BY: Brenda Bolton, Mobile County Master Gardener | MobileCountyMasterGardeners.org
Q I see beautiful greenery decorating homes. How can I use things from my yard and what works best?
A Many suggestions follow on how to decorate from your yard, one of my favorite things. But another alternative is finding greenery creations at the annual Master Gardener Greenery Sale which includes below-retail pricing on wreaths and arrangements. At the end of this article is the link to shop now online and check it out.
Preparation: Back to your yard, look outside your favorite window - that beautiful fresh greenery decor you see in the magazines, whether used on a holiday mantel or a winter buffet table for Mardi Gras brunch, is often growing right outside in your own yard. Or maybe your neighbor’s. Winter is the perfect time to harvest greenery, because the leaves are mature and have hardened off. If you try to use greenery with tender spring leaves, the tips wilt. Winter greenery is usually well hydrated from winter rains and cooler temperatures, so it will last. Deeply water the plants for harvest a couple of times in the days before cutting it. Immediately place cut stems into warm water, soak overnight, recut to proper length and strip leaves to clean the ends in the water. Refresh live greenery by daily watering and misting. Have realistic expectations for live plant material. Well-prepared material tended daily should last 3 to 7 days indoors. Outside, shaded material can last several weeks if watered.
Incorporating dried plant material enhances your decor: pinecones, interesting bare stems, seed pods such as magnolia or bog lotus, or even dried, left-over summer okra pods, and beautiful red winter berries. You can also create a tablescape of winter blooms such as our heritage camellias, forced amaryllis or narcissus, colorful poinsettias, or even pots of pansies and violets.
Uses: Mixed natural materials are beautiful draping a banister or newel post, adorning a flat surface such as a mantel or table, as a wreath or embellishing a commercial wreath, tree, or garland, filling a windowsill, or arranged in a vase or container. Upgrade artificial wreaths, garlands, or trees by inserting fresh greenery nosegays.
When designing a container arrangement, use plant material that is foundational, structural, filling, and accenting:
-Place linear, structural stems to give the arrangement its shape (pyramid, triangle, mounding, rounded, etc.) Establish height and width first so that other pieces can be cut and placed in relation.
-Build a bed of greenery as a foundation
-Place feathery and fine-textured filler
-Select and place accents, keeping a single main feature placed in a central position (some designers advise placing the main feature first)
-Continue filling in
-To incorporate bloom, start with a container of bulbs or a violet placed into a larger container, using a floral wet foam ring around it to hold the addition of surrounding greenery
-Incorporate blooms by making nosegays of accent flowers in water vials to insert into the arrangement, and swap out the nosegay as the blooms fade to extend the life of
the arrangement or change the look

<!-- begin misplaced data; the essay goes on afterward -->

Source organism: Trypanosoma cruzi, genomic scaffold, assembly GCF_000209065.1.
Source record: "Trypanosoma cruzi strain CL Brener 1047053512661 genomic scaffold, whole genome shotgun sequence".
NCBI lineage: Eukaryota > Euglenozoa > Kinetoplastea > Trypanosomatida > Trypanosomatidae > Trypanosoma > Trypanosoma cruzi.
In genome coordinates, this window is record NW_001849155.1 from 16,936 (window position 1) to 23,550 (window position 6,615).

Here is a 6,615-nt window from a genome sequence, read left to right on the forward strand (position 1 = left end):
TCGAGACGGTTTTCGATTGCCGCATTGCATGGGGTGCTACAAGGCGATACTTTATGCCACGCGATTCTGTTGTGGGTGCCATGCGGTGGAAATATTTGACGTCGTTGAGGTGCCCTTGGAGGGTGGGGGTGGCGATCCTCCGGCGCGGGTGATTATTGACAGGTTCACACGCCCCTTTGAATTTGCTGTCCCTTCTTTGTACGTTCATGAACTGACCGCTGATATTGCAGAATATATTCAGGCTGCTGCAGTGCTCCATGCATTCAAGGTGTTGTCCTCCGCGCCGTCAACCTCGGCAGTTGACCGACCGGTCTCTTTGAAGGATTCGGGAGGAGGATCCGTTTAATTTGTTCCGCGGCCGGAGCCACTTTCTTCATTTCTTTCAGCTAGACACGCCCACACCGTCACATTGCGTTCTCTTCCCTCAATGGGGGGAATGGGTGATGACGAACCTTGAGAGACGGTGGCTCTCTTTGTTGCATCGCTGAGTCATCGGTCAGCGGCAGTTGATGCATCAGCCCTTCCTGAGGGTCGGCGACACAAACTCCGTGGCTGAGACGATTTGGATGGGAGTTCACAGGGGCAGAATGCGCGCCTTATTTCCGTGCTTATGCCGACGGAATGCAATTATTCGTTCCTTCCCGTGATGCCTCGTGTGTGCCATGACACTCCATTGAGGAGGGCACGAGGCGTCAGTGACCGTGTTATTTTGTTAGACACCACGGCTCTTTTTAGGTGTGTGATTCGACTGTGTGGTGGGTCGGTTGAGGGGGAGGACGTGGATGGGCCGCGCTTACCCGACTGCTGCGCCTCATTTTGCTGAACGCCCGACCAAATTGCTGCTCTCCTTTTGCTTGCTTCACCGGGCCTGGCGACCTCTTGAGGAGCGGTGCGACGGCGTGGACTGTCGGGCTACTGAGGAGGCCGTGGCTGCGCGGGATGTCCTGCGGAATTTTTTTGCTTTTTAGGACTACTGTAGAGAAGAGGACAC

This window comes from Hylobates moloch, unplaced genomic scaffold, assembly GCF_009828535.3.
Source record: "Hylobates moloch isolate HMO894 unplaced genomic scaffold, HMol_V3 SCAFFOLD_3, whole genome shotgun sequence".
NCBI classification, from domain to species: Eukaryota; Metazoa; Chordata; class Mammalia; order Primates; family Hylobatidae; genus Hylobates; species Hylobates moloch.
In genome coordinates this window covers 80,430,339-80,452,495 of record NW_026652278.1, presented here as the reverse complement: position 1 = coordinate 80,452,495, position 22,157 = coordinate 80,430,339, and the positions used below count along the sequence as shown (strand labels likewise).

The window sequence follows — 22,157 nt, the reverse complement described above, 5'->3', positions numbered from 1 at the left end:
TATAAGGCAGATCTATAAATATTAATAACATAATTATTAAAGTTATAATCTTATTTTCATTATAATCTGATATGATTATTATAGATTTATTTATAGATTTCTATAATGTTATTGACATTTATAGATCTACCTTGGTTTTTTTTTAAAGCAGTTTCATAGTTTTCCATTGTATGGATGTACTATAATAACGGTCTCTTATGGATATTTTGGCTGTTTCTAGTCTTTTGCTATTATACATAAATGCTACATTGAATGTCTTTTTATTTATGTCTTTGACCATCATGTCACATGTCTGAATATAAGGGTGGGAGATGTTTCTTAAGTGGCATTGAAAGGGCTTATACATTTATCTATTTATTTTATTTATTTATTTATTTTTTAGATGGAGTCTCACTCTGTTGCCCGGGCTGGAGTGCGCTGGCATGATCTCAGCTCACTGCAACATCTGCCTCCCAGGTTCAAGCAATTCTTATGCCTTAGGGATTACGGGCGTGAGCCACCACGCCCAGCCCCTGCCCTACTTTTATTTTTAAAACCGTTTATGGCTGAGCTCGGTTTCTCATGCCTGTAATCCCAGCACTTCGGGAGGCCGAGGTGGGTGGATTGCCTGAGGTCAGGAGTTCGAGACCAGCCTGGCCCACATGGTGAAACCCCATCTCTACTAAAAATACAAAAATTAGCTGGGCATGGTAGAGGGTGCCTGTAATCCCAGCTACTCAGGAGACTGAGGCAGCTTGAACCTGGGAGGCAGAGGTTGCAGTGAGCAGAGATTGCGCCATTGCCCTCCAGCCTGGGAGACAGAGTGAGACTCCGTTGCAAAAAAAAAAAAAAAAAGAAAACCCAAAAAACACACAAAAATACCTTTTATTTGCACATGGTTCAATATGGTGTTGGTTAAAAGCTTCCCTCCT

Select long lasting, varying textures and colors to fill each function
-Use stems with leaves that are shiny or hard-surfaced for longer lasting greenery, such as boxwood, yaupon, holly, camellia, magnolia, pittosporum, cleyera, ligustrum, viburnum
-Use strong, linear stems for structure, feathery pieces to build foundations and fill vacant spots, arching stems for form or accent
-Use long-lasting feathery evergreens such as Leyland cypress, juniper, arborvitae, cedar, cryptomeria for foundations or infill
-Use unusual pieces for accents or form, such as ginger, aspidistra, sago palm fronds, rosemary, small pinecones or seed pods, berry stems, even citrus like kumquat
Plan for the material to endure:
-Prepare material properly
-Use wet florist foam or a water vase
-Extend freshness by using stem water vials, or make homemade water vials by wrapping stems in wet paper towel and covering with a plastic baggie, then wrap in green florist tape and attach with the tape to a florist stake for inserting into the arrangement
Finally, enjoy the beautiful blooms of camellias and other strong-petaled winter flowers by preserving them in wax. Local camellia enthusiast Dr. Brenda Litchfield offers a “How To” video on YouTube to demonstrate this old-fashioned art: https://www.youtube.com/watch?v=RWL7t-BYoWY
Mix 1 # of paraffin wax with 1/2 cup of plain mineral oil. Heat to an exact 138 degrees F., using an accurate cooking thermometer. Slowly swirl the bloom into the wax (don’t “plunk” it in; gently fold in) until submerged, immediately remove it from the hot wax, briefly shake excess off, and turn it facing up to allow the wax to spread to the interior. Immediately swirl the bloom into a pan of iced water and leave for about 30 seconds. Remove to drain and dry, leaving a bloom that looks like porcelain! Do these a day ahead and refrigerate them for a party or hostess gift.
For Your Calendar:
What: Mobile County Master Gardener Greenery Sale,
Gulf Coast Herb Society, Mobile Botanical Gardens A HOLIDAY MARKET
Order Online: Beginning Nov 2, 2020
When: Order by Nov 20 for discount pricing and best selections
Contactless pick-up available, choose time at check-out.
One-Stop Shop: www.MBGReBloomshop.com
In Person Shop or pick-up time: By Appointment
Wed Dec 2 and Thurs Dec 3 (1 pm - 3 pm)
Fri Dec 4 (9 am – 3 pm)
Sat Dec 5 (9 am – 1 pm)
Where: MBG, 5151 Museum Drive, Mobile 36608
What: Bellingrath Gardens Fall Events
-Cascading Chrysanthemums, Nov 1-30, 8-5 daily
-Christmas Masquerade Gala, Nov 20, 6:30-9 pm
-Christmas Lights at Bellingrath Nov 27-Dec 31, 5-9pm
For More Info: bellingrath.org